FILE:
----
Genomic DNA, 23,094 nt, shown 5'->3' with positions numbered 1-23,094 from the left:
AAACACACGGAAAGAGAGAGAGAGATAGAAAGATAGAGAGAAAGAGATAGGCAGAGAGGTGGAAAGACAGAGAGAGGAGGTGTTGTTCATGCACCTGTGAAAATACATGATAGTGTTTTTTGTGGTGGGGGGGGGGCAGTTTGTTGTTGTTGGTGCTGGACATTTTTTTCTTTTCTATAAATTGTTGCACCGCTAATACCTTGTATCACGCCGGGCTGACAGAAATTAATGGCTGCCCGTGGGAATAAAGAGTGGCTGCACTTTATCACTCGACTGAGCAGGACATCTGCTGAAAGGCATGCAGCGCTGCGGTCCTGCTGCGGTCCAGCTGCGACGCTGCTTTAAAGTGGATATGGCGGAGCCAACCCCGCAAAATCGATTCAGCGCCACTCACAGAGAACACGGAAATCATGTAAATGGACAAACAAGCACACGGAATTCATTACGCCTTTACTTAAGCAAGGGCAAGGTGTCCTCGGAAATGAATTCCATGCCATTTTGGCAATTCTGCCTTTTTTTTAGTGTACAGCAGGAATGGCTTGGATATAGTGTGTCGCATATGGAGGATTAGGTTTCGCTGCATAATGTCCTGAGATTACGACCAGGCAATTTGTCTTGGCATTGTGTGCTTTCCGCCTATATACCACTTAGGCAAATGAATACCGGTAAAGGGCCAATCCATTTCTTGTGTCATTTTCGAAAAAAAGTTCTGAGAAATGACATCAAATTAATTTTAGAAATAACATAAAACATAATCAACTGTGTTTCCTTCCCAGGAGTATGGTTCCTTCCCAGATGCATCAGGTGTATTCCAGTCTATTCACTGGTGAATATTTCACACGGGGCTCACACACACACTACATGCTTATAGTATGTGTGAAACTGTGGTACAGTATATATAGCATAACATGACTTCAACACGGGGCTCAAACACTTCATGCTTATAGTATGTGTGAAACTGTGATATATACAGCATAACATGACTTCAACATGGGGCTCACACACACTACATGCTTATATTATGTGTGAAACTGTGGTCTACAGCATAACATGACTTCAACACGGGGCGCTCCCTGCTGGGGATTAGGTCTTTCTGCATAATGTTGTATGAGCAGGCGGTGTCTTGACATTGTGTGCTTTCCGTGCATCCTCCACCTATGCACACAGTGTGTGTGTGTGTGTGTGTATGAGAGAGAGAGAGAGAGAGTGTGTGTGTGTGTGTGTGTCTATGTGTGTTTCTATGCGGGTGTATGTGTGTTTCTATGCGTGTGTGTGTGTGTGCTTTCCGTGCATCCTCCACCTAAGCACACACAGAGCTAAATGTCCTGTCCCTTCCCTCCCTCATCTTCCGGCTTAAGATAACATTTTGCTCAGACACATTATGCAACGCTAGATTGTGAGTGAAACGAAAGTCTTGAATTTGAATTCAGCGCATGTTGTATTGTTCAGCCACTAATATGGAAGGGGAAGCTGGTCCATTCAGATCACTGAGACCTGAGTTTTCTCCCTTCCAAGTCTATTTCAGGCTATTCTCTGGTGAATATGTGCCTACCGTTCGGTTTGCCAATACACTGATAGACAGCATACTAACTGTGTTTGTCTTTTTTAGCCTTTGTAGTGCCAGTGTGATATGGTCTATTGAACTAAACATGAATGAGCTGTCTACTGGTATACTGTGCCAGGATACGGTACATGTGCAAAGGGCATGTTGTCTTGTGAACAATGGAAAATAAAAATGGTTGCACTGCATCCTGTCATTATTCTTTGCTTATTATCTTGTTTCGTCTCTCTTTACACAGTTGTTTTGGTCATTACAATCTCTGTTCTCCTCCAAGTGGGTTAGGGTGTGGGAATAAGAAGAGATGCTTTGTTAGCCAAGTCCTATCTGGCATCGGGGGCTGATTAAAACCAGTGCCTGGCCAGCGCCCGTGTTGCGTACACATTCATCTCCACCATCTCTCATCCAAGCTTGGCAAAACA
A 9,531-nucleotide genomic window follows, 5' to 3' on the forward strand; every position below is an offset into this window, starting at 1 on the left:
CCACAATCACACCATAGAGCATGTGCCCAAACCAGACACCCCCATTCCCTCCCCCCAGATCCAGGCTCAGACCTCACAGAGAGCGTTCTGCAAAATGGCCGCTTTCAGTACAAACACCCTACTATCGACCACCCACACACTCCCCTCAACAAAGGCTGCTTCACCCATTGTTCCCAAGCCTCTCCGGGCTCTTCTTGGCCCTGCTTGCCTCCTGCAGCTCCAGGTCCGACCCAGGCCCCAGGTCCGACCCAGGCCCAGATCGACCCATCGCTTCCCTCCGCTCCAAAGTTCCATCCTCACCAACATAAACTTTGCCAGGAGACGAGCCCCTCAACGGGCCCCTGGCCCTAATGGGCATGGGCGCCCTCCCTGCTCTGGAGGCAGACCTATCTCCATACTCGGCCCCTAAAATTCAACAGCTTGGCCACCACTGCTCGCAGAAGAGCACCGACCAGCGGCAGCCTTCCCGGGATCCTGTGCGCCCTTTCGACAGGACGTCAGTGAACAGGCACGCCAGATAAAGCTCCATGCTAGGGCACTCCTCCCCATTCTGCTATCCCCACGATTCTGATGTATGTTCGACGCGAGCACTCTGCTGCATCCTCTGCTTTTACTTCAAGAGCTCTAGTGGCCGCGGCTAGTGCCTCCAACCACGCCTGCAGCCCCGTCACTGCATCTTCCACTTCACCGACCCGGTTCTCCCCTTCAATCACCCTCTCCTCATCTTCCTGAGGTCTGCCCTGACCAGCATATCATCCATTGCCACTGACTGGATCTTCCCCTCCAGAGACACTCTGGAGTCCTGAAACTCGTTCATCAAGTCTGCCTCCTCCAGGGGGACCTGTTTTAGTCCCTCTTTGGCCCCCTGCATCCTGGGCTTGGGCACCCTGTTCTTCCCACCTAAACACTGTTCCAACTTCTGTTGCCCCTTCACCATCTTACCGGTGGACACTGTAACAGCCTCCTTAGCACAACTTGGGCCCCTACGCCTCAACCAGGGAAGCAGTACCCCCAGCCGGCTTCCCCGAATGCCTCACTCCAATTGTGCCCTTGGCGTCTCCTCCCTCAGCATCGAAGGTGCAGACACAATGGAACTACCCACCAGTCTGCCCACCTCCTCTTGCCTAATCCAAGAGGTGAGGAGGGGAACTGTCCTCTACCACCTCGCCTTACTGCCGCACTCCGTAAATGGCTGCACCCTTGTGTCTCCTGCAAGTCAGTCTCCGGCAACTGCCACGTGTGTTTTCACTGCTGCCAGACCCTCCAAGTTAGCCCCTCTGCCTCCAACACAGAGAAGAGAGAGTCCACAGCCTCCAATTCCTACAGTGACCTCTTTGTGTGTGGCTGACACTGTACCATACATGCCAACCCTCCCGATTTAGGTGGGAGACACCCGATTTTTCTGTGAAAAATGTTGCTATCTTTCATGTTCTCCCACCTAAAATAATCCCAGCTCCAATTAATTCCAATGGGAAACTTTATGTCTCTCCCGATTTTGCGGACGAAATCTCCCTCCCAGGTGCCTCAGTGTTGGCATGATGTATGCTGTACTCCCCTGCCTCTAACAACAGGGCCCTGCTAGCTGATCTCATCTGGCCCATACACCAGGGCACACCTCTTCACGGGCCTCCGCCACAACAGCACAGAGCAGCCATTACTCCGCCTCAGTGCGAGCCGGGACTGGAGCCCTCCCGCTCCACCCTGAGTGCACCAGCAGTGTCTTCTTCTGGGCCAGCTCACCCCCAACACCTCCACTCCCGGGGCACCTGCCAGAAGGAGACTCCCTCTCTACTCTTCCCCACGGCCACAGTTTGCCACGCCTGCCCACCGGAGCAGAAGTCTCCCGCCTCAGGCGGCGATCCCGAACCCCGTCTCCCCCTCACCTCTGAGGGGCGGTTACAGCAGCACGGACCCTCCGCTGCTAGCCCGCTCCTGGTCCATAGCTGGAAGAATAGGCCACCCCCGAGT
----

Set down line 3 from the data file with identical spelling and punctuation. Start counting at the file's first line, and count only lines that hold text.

A 9,531-nucleotide genomic window follows, 5' to 3' on the forward strand; every position below is an offset into this window, starting at 1 on the left: